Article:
… which I then shook vigorously, knocking the burnt crumbs off and through the holes.

The cubes look brown, but they are spongy, not crispy!

Then I had to get all the remaining crumbs out of my wok so I could make the main dish. I use a bamboo brush.

One thing I can say is even after soaking up all oil almost immediately, the tempeh did not stick at all, and the crumbs brushed right out. However, I don’t think I would ever make okara tempeh again unless I was planning to deep fry it. It may well have turned out well if I had deep fried it….

Too late for deep frying. I soldiered on. I ground up some shallots, garlic, soy sauce, and sambel olek:

Then I heated a small amount of coconut oil in the wok and briefly fried the tempeh cubes again with some minced ginger. Again, the tempeh almost immediately soaked up the oil.

I added some chopped carrots and bell pepper.

Then I mixed in the shallot mixture, followed by a cup of coconut milk.

As I heated the mixture through, most of the tempeh cubes simply dissolved, making a grainy rather than smooth, milky sauce, with few distinct pieces of tempeh.

It was edible, but overall pretty dumb. I won’t be making okara tempeh again and I recommend you not bother.

Okara remains my nemesis. So here is a lilac from our backyard.

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SusanV's Okara Crab Cakes with some sauces

As I promised in the Imperial Deviled Crab post, yesterday I attempted to make a crabby tofu. And I failed miserably. I was left with, however, an Old Bay and seaweed-infused mass of thick okara, so to keep the thing from becoming a total loss, I obviously made SusanV’s Okara Crab Cakes.

I actually had some tartar sauce already prepared, as yesterday I’d made us quick “fish” sandwiches, using some frozen vegan “fish” patties, but reading Susan’s suggestion of a “spicy cocktail sauce”, I decided I wanted some of that too! I looked up cocktail sauce recipes and quickly learned that horseradish is pretty much essential, but I didn’t have any and it didn’t seem worth a trip to Wegmans (despite my undying love for Wegmans). In case you ever find yourself in the same situation, here’s what I did:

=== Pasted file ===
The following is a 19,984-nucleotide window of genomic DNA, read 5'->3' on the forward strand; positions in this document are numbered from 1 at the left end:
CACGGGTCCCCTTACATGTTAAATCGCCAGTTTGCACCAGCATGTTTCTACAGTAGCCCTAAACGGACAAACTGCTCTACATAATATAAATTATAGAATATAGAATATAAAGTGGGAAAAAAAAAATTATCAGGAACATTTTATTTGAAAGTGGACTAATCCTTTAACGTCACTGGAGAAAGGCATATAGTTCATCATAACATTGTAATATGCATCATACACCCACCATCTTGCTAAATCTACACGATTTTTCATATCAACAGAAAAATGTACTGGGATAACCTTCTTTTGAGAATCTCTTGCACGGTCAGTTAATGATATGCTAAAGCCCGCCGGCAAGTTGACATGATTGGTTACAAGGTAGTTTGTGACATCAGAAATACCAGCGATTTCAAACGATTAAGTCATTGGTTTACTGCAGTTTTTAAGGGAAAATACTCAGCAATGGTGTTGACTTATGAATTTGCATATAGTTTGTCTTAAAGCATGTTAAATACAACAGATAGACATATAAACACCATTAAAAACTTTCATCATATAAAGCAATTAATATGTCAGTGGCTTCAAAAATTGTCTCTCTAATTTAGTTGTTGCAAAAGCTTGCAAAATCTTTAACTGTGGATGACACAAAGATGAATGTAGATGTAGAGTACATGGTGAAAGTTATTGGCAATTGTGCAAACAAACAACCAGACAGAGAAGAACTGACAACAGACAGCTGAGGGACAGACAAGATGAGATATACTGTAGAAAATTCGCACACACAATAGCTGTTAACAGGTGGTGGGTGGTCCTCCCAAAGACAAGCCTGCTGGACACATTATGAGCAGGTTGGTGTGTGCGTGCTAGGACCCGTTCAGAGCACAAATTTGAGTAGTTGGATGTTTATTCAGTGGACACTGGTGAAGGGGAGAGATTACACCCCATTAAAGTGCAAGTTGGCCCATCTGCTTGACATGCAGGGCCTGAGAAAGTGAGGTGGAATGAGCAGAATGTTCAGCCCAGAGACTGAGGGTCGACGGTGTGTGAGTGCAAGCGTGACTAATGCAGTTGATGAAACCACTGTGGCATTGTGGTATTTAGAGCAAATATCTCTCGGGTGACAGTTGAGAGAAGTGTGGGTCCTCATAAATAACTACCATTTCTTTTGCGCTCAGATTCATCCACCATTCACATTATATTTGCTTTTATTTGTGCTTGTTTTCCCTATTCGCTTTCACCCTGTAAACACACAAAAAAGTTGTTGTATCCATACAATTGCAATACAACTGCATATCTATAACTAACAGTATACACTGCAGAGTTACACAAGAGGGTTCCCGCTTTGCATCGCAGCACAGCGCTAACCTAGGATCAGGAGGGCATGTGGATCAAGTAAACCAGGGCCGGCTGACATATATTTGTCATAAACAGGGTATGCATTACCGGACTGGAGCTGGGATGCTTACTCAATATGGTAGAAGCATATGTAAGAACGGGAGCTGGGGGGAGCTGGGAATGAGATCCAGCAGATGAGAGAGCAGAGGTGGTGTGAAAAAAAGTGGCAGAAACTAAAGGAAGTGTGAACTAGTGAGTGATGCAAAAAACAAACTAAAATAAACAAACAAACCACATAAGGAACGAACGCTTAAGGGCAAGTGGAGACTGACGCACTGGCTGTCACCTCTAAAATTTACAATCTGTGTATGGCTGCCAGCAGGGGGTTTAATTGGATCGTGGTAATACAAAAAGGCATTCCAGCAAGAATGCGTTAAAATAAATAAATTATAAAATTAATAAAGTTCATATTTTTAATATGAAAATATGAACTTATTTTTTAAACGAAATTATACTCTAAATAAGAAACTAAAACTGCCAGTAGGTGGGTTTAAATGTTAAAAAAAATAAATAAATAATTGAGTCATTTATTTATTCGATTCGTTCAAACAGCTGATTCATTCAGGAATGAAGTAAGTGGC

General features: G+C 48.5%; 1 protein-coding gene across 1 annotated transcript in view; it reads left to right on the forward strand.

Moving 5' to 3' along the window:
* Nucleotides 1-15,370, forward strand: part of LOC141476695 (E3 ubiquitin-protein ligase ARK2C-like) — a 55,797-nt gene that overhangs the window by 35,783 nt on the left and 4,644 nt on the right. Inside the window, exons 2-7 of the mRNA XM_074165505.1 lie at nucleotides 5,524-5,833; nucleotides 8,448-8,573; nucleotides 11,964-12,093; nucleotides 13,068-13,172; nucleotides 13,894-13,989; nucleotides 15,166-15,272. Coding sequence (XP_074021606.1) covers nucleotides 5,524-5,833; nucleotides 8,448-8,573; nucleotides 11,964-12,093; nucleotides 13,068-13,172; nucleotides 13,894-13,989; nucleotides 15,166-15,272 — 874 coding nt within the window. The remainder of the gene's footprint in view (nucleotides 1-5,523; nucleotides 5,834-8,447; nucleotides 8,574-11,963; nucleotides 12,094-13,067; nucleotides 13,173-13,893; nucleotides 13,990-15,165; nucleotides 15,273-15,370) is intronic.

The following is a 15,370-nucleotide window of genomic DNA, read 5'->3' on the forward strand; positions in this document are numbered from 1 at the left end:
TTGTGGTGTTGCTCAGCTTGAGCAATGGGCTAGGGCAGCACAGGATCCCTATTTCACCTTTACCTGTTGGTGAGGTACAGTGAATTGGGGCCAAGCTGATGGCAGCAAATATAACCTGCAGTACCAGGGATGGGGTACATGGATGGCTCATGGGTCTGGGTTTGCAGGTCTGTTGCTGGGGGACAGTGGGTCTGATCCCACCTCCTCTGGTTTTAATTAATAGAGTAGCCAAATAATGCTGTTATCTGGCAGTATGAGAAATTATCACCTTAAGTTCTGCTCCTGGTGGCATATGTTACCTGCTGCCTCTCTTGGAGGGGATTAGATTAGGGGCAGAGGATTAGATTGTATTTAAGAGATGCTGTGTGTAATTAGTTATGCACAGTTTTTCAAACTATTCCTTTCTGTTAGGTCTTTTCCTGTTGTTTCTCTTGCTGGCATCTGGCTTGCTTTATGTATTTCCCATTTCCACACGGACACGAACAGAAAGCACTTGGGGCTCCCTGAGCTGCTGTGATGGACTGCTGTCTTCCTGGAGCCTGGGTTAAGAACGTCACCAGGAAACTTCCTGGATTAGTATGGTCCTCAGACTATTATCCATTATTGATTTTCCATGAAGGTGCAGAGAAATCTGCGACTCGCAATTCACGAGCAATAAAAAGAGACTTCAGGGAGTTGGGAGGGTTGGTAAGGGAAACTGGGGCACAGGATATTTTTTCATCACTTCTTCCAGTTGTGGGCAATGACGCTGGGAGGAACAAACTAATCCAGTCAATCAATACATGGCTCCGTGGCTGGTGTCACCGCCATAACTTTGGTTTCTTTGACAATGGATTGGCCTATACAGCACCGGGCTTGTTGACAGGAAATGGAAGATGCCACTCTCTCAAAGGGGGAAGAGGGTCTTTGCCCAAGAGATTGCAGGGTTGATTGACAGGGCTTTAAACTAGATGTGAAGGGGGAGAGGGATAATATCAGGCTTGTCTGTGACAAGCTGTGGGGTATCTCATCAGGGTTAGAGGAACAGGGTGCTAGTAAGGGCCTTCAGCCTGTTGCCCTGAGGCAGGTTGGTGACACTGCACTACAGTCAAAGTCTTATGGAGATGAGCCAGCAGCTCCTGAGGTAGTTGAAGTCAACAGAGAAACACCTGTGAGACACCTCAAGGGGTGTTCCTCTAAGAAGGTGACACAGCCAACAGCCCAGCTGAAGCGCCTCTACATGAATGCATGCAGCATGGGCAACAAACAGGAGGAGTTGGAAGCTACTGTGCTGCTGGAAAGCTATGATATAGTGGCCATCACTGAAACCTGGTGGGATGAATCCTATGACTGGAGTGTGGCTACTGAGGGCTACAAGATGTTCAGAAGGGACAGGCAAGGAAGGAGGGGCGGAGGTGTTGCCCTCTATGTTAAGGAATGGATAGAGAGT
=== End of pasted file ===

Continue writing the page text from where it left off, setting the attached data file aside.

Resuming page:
Don’t Have Any Horseradish But Need Cocktail Sauce Cocktail Sauce

1 cup ketchup
1 Tbsp powdered wasabi
2 Tbsp vegan Worcestershire sauce
juice of 1/2 large lemon
hot sauce to taste

Mix all ingredients. Refrigerate for at least 20 minutes.

Since I had made the tartar sauce the day before and wasn’t planning to post it, I don’t have any pictures for you, but in case you are interested, here’s what I probably did (I don’t remember exactly and I just make this stuff up as I go along…)

Tartar Sauce

1 cup Vegenaise
1/4 cup sweet relish, squeezed dry
1/4 onion, minced
1 tsp dry mustard
juice of 1/2 large lemon
1/4 tsp salt

Mix all ingredients. Refrigerate at least 20 minutes.

Now, I don’t know how many of you are into photography at all. I’m quite an amateur, but I consider it one of my hobbies. I like to think that most of my photography is better than the awful pictures I manage to take of food for this blog (food photography is a skill I’m trying to improve), but I still have a lot to learn. One thing I DO know is that my aperture was set way, way too low when I was taking pictures of my crab cakes tonight. Wow. This actually looks better in the smaller version (usually the reverse is quite true), but it is still an awful picture and I’m sorry. I’d have skipped posting anything tonight, but it’s been several days and I feel as I’ve abandoned you. I wanted to have an awesome tofu crab tutorial for you today but that didn’t work out!